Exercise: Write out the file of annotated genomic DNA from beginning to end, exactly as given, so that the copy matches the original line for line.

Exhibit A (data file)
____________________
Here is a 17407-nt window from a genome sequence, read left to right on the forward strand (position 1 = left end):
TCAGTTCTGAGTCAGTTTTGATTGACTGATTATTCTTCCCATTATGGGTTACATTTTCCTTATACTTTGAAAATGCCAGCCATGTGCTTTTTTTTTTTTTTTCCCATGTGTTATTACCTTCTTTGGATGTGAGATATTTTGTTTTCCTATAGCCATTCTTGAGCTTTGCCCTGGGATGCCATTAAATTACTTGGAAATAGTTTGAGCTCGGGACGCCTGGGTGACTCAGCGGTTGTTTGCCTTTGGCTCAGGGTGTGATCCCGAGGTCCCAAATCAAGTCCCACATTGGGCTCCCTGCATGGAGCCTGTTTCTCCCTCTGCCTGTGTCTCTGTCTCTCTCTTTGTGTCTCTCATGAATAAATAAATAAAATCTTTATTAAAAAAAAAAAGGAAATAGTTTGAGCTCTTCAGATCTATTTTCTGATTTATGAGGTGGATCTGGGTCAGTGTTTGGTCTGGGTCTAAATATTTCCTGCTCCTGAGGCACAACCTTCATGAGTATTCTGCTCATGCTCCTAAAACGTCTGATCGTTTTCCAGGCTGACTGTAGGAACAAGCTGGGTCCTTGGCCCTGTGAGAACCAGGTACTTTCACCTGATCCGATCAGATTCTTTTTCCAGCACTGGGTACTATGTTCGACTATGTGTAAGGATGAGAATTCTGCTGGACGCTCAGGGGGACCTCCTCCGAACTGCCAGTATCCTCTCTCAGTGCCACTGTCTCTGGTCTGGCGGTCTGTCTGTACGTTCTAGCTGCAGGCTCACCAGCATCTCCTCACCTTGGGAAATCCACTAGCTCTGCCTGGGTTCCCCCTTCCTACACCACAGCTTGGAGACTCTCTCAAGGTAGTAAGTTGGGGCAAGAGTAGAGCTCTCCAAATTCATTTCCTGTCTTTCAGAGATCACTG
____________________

Here is a 17407-nt window from a genome sequence, read left to right on the forward strand (position 1 = left end):
TCAGTTCTGAGTCAGTTTTGATTGACTGATTATTCTTCCCATTATGGGTTACATTTTCCTTATACTTTGAAAATGCCAGCCATGTGCTTTTTTTTTTTTTTTCCCATGTGTTATTACCTTCTTTGGATGTGAGATATTTTGTTTTCCTATAGCCATTCTTGAGCTTTGCCCTGGGATGCCATTAAATTACTTGGAAATAGTTTGAGCTCGGGACGCCTGGGTGACTCAGCGGTTGTTTGCCTTTGGCTCAGGGTGTGATCCCGAGGTCCCAAATCAAGTCCCACATTGGGCTCCCTGCATGGAGCCTGTTTCTCCCTCTGCCTGTGTCTCTGTCTCTCTCTTTGTGTCTCTCATGAATAAATAAATAAAATCTTTATTAAAAAAAAAAAGGAAATAGTTTGAGCTCTTCAGATCTATTTTCTGATTTATGAGGTGGATCTGGGTCAGTGTTTGGTCTGGGTCTAAATATTTCCTGCTCCTGAGGCACAACCTTCATGAGTATTCTGCTCATGCTCCTAAAACGTCTGATCGTTTTCCAGGCTGACTGTAGGAACAAGCTGGGTCCTTGGCCCTGTGAGAACCAGGTACTTTCACCTGATCCGATCAGATTCTTTTTCCAGCACTGGGTACTATGTTCGACTATGTGTAAGGATGAGAATTCTGCTGGACGCTCAGGGGGACCTCCTCCGAACTGCCAGTATCCTCTCTCAGTGCCACTGTCTCTGGTCTGGCGGTCTGTCTGTACGTTCTAGCTGCAGGCTCACCAGCATCTCCTCACCTTGGGAAATCCACTAGCTCTGCCTGGGTTCCCCCTTCCTACACCACAGCTTGGAGACTCTCTCAAGGTAGTAAGTTGGGGCAAGAGTAGAGCTCTCCAAATTCATTTCCTGTCTTTCAGAGATCACTG